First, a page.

The equipment data 128 may provide data describing components 124 and connections 126 that a user can place in a design. The equipment data 128 may include equipment attribute definitions 130. The equipment attribute definitions 130 may include a definition of properties 131 that can be used to describe a physical embodiment of a design element. Properties 131 may comprise data structures storing any suitable data, such as text, numerical data, and the like.

Equipment attribute definitions 130 may also include definitions of equipment suitable for use in HVAC systems such as pumps, air separators, expansion tanks, air cooled chillers, water cooled chillers, cooling towers, cooling tower sumps, boilers, heat exchangers, air handlers, plenums, fans, louvers, roof hoods, dampers, coils, filters, radiant objects, fan coils, terminal boxes, unit heaters, pipe tees, duct tees, pipes, ducts, and the like. Components 124 and connections 126 may comprise values corresponding to the properties 131 defined in the equipment attribute definitions. For example a component 124 that represents a pump will contain values for the properties 131 defined in the equipment attribute definition 130 for a pump.

Rendering data 134 may include graphical data associated with a particular equipment attribute definition. For example boilers will have a schematic representation that will be used by the user interface module 82 to draw them on a computer screen. An output module 88 may likewise render a graphical description of a design to an output device 24.

Many different graphical representations may correspond to an equipment attribute definition 130. For example, each type of fan may have its own corresponding graphical representation. An equipment attribute definition 130 may also have various graphical representations mapped to different values of its properties 131. For example, design elements 123 may have a property indicating the manufacturer or model of a piece of equipment.

The rendering data 134 may, accordingly, contain graphical descriptions corresponding to the manufacturer or model of that design element. Rendering data 134 may also include different graphical representations of an equipment attribute definition 130 corresponding to the property 131 or properties 131 describing the type of fluid passing through it.

For example, the graphical representation of a fan that forces air through an air handler may be a different color than a fan that draws air from a space and exhausts it to the outside. Likewise, the equipment attribute definition 130 of a connection 126 may have a variety of graphical representations corresponding to a component 126 or components 126 connected to or characteristics of the fluid it carries.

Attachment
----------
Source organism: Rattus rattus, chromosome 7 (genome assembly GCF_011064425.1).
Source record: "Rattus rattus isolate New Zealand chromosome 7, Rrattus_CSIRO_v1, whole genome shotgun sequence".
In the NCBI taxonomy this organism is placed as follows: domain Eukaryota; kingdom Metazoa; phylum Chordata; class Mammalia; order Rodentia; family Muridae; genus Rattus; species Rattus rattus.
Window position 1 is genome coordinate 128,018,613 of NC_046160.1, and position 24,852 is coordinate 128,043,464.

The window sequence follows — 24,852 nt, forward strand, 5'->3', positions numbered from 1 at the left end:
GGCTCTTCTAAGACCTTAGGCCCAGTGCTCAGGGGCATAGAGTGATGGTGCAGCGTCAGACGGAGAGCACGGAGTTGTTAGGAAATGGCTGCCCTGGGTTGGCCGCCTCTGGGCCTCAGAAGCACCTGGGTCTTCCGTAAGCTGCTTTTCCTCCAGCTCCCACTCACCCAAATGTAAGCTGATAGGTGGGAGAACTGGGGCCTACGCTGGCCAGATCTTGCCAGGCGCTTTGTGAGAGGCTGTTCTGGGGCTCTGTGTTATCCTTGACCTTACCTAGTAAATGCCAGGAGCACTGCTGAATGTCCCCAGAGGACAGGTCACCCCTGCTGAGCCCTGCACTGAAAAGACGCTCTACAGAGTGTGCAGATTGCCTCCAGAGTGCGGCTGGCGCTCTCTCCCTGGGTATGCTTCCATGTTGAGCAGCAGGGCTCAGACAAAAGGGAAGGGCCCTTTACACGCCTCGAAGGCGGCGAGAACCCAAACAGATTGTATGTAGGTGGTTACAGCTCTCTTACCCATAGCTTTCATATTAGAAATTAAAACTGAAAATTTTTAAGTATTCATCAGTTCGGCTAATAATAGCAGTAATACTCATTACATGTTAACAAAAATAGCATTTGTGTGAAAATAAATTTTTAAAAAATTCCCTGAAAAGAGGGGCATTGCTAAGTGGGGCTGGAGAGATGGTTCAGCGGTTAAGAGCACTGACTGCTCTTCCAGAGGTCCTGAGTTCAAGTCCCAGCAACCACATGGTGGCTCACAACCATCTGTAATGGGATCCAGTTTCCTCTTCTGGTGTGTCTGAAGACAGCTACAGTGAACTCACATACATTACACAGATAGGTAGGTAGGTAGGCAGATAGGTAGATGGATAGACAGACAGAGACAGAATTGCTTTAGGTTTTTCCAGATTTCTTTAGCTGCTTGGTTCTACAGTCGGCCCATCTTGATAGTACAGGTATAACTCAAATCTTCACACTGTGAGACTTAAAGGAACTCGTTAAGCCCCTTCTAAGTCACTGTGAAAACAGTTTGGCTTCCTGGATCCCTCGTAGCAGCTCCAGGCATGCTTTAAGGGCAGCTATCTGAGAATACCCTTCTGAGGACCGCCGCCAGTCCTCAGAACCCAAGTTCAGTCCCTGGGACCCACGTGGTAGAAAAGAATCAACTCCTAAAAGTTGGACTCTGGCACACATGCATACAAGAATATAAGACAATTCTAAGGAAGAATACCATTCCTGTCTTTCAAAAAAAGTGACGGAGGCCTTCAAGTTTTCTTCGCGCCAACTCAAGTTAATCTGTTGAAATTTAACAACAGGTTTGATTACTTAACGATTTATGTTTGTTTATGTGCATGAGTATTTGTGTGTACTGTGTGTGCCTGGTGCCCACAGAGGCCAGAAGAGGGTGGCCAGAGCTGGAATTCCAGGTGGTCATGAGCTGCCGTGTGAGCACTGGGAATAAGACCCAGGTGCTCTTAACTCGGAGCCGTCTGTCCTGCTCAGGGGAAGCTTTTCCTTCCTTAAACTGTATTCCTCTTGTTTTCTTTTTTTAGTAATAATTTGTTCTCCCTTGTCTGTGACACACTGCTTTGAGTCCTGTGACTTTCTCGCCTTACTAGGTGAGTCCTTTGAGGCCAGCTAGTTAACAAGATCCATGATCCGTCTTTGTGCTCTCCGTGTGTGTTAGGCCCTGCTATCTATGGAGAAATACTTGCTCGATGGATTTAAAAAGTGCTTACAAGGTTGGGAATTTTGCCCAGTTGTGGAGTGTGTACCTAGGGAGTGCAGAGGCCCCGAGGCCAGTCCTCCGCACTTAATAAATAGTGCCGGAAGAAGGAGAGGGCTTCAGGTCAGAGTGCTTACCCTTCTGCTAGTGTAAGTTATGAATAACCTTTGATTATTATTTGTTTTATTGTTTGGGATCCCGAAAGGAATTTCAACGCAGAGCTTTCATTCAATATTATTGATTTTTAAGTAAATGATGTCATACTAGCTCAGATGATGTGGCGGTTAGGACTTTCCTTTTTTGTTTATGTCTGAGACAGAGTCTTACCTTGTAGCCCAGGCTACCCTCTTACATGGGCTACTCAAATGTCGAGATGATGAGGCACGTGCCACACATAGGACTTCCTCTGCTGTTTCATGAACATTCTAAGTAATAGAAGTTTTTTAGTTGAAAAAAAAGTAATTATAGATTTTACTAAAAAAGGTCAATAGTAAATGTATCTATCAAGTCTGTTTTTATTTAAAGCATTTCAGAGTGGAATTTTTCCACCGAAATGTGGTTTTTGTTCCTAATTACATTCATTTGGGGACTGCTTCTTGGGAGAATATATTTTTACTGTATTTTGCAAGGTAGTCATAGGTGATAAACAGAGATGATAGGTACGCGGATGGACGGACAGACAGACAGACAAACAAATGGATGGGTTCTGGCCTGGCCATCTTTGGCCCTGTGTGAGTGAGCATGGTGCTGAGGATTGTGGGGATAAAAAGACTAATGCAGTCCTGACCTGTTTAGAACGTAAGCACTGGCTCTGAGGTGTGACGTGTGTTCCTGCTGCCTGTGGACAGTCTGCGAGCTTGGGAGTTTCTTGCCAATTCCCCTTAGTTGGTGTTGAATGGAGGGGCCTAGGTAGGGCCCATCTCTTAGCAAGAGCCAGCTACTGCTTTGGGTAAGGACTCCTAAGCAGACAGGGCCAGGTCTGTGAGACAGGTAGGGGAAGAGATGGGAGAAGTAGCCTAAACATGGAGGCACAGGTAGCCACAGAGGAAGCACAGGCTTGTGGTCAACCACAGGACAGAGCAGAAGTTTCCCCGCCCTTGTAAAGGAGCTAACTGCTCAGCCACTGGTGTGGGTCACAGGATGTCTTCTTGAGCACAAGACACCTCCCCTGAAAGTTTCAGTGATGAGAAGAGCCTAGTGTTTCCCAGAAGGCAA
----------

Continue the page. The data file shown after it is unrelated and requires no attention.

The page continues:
Referring to FIG. 4, a user interface module 82 is typically responsible for handling user interface events such as mouse clicks, keystrokes, or the like and rendering user interface elements on a computer screen. A user interface module 80 may include an equipment selection module 142, a component connection module 144, a property modification module 146, and a rendering module 148.

Referring to FIG. 5, while continuing to refer to FIG. 4, a user interface module 82 may present a user with a window 156. A window 156 may include a menu bar 158, a tool bar 160, and a variety of palettes 164, 165, 166, 168, 170, 172, 174, 176, 178, 180. A window 156 may include a region 157 for displaying a graphical representation of a project 116.

An equipment selection module 140 may allow a user to select a type of component and place a design element in a project 116. In a typical embodiment the equipment selection module 140 may present a user with palettes 164, 165, 166, 168, 170, 172, 174, 176, 178, 180 containing icons representing design element types to choose from. A user may click in a palette 164, 165, 166, 168, 170, 172, 174, 176, 178, 180 in order to choose a type of design element to place in a schematic or to select for inclusion in a design. An equipment placement module 142 may then allow a user to click in a region 157, thereby placing a design element 123 in a project 116.

The equipment selection module 140 may arrange the palettes 164, 165, 166, 168, 170, 172, 174, 176, 178, 180 in groups on a computer screen. For example, a palette 164 may present schematic representations of components suitable for placement in an air handler schematic. Palettes 166, 165, 168 and 170 maybe grouped together and present components suitable for placement in an air flow schematic. Palettes 172, 174, 176, 178 and 180 may be grouped together and include schematic representations of components suitable for placement in a hydronic schematic.

A user may also be presented with a connection tool 162, which may be embodied as an icon 162. A user may click on the icon 162 and then click on various design elements in order to connect them.

In one embodiment of the present invention, a user may be presented with a palette 166, which a user may click and then click in region 157 in order to place a component 124 corresponding to a space in a project 116. The space may represent a room or any other interior region of a structure to be served by an HVAC system.

In one embodiment of an apparatus and method in accordance with the present invention, a user may select a component type and place a component 124 of that type in a project 116. A user may then click in a region 157 and place a different schematic representation of that same component 124 without having to click again on that element or selection on the palette 164, 165, 166, 168, 170, 172, 174, 176, 178, 180.